- Current early childhood research seeks ‘scalability’ by using intervention models in which a ‘dosage’ is applied to lead to the desired ‘outcome’. This limits the potential of a more inclusive and wide-ranging approach to the education of young children that recognises the strengths that all children bring to their educational settings.
- Early childhood research and policy in Australia focuses on children from birth to age five, yet the international and widely accepted definition is that early childhood education spans the years from birth to eight. With a birth to five perspective, education and care are thus separated in early childhood research, policy and practices so that there is no continuity in policy or practices, and this disrupts early foundational learning skills.
- An alternative perspective on children’s learning is needed in order to rethink early childhood research, policy and practice that values the contribution of all Australian children. Viewing children as capable, contributing citizens enables an approach to research, policy and practices that respond to contemporary issues, and is relevant to the lives of all Australian children.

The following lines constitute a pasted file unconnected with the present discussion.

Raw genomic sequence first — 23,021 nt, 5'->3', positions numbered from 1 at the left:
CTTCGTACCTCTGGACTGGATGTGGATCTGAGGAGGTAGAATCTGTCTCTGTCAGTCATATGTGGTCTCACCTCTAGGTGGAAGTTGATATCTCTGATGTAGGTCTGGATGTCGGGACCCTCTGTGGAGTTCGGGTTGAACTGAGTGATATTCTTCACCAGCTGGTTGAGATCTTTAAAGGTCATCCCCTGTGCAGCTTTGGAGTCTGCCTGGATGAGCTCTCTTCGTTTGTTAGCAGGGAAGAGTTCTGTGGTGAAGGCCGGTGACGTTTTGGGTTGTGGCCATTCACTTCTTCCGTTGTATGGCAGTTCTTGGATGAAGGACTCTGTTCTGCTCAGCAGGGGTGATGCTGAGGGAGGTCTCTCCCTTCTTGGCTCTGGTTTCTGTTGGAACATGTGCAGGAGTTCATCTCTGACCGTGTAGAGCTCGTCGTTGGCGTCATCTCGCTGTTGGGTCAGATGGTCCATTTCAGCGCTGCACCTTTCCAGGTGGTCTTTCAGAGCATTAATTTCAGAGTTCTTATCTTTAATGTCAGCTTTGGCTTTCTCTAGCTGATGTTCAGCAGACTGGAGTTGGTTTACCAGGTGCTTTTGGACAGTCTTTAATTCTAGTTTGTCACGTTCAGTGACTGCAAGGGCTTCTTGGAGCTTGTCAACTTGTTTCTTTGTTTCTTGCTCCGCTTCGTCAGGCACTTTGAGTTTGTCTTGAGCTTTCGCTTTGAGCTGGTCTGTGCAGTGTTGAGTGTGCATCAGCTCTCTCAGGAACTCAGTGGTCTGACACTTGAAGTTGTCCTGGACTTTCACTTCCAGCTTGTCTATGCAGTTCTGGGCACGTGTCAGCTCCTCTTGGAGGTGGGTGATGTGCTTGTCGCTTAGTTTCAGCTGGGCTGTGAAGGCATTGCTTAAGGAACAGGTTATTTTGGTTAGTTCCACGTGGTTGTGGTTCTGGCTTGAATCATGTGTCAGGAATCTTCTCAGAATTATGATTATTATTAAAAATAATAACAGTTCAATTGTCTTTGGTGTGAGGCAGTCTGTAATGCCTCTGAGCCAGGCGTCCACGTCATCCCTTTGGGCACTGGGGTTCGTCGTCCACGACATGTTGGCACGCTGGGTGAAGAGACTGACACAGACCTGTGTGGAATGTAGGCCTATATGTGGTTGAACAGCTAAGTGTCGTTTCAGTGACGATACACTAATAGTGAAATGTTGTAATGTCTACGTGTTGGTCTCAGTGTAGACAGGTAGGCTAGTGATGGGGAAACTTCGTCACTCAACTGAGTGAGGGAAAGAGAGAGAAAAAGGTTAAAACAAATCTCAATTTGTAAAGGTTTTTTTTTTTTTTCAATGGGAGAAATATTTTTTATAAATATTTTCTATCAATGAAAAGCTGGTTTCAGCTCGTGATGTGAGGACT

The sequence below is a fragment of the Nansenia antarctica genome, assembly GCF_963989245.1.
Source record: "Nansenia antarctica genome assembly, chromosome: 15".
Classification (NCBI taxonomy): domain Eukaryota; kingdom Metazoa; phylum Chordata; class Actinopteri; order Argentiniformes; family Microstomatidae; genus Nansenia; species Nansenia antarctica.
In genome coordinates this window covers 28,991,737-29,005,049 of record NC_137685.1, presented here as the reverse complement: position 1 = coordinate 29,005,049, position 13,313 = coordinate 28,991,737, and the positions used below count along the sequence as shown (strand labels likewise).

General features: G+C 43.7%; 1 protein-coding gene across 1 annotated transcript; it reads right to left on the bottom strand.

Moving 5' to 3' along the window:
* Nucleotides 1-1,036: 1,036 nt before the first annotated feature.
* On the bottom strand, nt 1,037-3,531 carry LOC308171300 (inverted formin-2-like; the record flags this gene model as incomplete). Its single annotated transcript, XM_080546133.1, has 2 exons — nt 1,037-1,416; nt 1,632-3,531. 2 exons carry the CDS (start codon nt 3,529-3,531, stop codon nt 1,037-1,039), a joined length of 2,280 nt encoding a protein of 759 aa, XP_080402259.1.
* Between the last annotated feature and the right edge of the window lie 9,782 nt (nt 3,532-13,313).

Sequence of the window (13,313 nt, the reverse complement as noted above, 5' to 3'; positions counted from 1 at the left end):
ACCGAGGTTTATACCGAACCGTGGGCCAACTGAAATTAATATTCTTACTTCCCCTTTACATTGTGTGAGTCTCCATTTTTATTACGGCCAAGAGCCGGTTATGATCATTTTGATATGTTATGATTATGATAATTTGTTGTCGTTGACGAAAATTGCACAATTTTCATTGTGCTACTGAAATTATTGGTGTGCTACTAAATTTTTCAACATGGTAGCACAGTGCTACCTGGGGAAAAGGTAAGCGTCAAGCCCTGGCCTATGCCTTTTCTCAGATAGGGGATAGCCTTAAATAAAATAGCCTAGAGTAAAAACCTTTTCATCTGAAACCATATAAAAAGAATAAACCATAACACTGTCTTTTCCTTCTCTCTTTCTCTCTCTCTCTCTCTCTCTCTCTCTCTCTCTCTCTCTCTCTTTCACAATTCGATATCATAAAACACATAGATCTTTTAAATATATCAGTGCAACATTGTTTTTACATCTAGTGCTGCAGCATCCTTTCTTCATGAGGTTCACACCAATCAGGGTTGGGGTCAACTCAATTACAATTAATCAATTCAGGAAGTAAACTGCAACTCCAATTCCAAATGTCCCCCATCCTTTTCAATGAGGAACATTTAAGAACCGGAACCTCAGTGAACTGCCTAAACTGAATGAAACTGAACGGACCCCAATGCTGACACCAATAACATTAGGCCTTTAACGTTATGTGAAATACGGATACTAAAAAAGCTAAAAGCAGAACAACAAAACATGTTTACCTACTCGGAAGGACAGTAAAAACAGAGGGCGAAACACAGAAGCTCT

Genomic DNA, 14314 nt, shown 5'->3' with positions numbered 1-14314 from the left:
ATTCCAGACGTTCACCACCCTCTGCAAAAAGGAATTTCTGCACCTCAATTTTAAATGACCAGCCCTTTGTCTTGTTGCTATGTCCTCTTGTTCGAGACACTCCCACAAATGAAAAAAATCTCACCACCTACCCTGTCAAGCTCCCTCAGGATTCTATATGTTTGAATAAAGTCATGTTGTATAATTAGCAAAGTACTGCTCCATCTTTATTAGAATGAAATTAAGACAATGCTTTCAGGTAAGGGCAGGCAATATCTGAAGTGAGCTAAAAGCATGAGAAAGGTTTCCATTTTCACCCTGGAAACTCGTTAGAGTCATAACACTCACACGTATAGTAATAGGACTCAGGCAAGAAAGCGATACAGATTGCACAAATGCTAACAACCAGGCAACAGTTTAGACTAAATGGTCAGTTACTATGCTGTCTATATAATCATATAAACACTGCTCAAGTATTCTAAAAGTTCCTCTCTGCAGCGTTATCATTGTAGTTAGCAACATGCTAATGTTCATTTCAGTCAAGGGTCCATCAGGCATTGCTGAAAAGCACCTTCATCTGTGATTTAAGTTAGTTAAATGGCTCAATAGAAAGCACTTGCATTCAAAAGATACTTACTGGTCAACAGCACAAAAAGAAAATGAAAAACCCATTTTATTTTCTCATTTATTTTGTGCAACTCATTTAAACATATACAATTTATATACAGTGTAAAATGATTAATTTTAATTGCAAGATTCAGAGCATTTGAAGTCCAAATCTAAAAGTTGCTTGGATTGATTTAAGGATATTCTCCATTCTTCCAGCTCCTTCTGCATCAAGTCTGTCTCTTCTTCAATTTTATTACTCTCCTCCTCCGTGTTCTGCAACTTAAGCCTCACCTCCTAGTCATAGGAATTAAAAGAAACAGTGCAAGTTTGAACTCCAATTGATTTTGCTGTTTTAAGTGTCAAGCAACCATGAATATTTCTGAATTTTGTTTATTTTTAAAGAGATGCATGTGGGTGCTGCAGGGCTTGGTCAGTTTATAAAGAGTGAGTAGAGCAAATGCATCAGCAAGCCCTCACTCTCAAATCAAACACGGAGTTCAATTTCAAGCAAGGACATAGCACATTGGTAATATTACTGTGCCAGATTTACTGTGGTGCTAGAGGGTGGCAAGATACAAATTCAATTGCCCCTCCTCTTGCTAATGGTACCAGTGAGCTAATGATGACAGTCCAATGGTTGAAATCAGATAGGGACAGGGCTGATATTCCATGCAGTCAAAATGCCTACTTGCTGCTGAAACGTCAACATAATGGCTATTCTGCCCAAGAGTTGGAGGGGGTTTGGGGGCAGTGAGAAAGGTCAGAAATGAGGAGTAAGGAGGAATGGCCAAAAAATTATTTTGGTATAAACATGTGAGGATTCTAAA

- Research generated through the collaborative relationships between universities and industry, and between teachers as researchers, offers the conceptual and pedagogical evidence base needed to inform the technical – the structures and policies that define early childhood understandings and practices.
Support and fund research that views children as capable and contributing citizens and value all contributions in the collaborations between universities, schools, early childhood centres and industry.
Rethink early childhood policies to define early childhood education as being constituted from birth to eight years of age, not separated into the categories of education and care.
Change (early childhood) teacher registration to be inclusive of educational settings from birth to eight years of age.
Create a government-funded professional learning system that supports teachers as researchers and funds teacher research in classrooms to benefit the profession.
Implement early childhood initial teacher education courses that include a focus on teachers as researchers; teaching and learning practices that foreground Indigenous Worldviews and connection with place and social issues; and education as a cultural, political and ethical endeavour.
Provide funding for early childhood teachers to learn how to respectfully foreground Indigenous Worldviews and connect with local place and social issues.
Highlight and fund the establishment of early childhood programs for children from birth to eight years of age including governance structures and policies to empower children as active participants in local and global communities.